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Domino’s online ordering app fails French test

Speaking to investors this week, Domino’s CEO Don Meij said weak sales in France were a key reason the pizza giant missed its full-year profit expectations.

Domino’s, which operates in eight countries, failed to meet its same-store sales targets in Australia, New Zealand, Europe and Japan for the 2017 financial year.

The biggest miss was in Europe, where same-store sales growth was about half what the company forecast for 2016/17: 2.8 per cent, compared to a forecast of between five and seven per cent.

Meij said the fast food business faced six months of online ordering troubles in France and that its value range that did not resonate with French customers.

“We had some address input issues with French abbreviations and slang so customers would be coming to our site and it would be telling them that we weren’t available to them,” Meij said.

According to an article published in the Wall Street Journal, the online ordering app had trouble understanding the way apostrophes are used in the French language (the app is the same as the one used in Australia).

While Meij said the problems have since been resolved, the story remains a cautionary tale of the hurdles retailers face as they set their sights on global growth.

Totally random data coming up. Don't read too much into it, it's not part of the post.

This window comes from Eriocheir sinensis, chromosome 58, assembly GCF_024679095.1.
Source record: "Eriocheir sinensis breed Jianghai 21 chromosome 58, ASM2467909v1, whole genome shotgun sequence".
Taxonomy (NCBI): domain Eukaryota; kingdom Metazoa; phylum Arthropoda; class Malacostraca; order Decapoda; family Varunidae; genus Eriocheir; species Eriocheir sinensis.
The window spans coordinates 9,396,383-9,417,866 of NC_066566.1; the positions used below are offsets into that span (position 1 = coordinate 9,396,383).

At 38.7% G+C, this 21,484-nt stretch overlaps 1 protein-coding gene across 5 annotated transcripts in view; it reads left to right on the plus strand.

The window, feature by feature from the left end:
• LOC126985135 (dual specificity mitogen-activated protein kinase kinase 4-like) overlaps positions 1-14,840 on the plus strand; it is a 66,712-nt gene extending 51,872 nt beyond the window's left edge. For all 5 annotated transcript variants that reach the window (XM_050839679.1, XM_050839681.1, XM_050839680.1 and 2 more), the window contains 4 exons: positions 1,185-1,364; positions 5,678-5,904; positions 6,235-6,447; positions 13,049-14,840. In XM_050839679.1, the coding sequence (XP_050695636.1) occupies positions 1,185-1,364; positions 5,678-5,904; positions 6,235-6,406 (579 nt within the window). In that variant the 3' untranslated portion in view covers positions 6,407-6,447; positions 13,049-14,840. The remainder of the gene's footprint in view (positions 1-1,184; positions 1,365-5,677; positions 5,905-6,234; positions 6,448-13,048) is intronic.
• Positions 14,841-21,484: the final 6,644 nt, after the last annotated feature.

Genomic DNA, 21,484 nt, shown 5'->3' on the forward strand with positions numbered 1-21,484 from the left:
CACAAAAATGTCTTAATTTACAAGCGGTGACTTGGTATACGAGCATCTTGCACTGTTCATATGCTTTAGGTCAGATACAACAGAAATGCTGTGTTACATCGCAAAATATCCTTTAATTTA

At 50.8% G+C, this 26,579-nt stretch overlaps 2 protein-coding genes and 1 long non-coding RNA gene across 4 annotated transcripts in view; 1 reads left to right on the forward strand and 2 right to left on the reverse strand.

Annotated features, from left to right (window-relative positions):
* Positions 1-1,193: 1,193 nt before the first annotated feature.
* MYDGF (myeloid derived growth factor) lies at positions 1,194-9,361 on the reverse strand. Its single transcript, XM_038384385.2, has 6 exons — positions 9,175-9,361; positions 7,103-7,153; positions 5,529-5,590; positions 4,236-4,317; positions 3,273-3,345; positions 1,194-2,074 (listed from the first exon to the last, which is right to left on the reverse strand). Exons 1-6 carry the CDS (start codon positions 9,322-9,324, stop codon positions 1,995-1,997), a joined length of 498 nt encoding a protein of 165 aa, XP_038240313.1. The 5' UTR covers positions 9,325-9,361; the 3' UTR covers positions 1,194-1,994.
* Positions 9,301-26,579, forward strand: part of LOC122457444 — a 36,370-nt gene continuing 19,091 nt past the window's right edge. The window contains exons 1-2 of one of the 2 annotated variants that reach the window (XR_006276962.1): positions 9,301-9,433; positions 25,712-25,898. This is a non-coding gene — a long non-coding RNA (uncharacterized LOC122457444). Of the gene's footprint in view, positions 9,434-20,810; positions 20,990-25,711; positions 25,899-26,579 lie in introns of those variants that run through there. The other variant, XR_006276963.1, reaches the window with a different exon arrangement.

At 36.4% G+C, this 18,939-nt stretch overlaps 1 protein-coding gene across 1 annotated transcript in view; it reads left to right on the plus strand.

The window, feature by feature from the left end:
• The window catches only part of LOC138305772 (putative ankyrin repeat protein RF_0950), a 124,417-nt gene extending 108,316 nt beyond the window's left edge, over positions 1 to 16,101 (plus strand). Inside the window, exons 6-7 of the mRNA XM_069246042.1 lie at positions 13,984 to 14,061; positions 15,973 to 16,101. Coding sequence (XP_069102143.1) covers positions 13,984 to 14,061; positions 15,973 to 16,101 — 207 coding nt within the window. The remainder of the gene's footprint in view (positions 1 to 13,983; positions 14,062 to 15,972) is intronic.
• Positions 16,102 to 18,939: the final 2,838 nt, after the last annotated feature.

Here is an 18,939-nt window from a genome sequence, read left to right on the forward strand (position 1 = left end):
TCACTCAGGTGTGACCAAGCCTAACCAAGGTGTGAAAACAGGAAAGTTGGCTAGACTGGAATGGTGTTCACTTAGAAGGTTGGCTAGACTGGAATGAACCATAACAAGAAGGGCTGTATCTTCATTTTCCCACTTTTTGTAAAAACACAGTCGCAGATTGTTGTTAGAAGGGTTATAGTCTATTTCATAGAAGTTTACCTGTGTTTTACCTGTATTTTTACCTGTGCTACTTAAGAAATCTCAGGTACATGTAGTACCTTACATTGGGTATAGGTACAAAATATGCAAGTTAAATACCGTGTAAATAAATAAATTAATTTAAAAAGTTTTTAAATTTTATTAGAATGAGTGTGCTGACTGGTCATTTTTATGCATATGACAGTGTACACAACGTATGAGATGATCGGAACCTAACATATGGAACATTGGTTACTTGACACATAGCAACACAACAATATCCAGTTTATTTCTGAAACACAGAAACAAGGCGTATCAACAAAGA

Australia and New Zealand – Domino’s largest market by earnings – had a 13.6 per cent lift in same store sales, below its forecast of 14 to 16 per cent.

Domino’s blamed the decline on a drop in phone orders, caused by a lack of advertising of changes to its telephone number.

The company made a net profit of $102.9 million in the 12 months to July 2, up 25 per cent on the previous year, while earnings rose 28 per cent to $230.9 million.

Both profit and earnings missed Domino’s guidance of 32.5 per cent growth, issued in February after a strong first half performance.

The company expects net profit to increase by around 20 per cent in the 2018 financial year – its weakest pace in four years.

More than $850 million was wiped from Domino’s market value following the forecast, while allegations of staff underpayments have weighed on Domino’s shares since the issue emerged in February.

The company yesterday said it had recovered $1.1 million in unpaid wages and superannuation from its probe into staff complaints and an audit of stores across Australia.

It also announced a $300 million share buyback, which will be funded through new and existing debt facilities.

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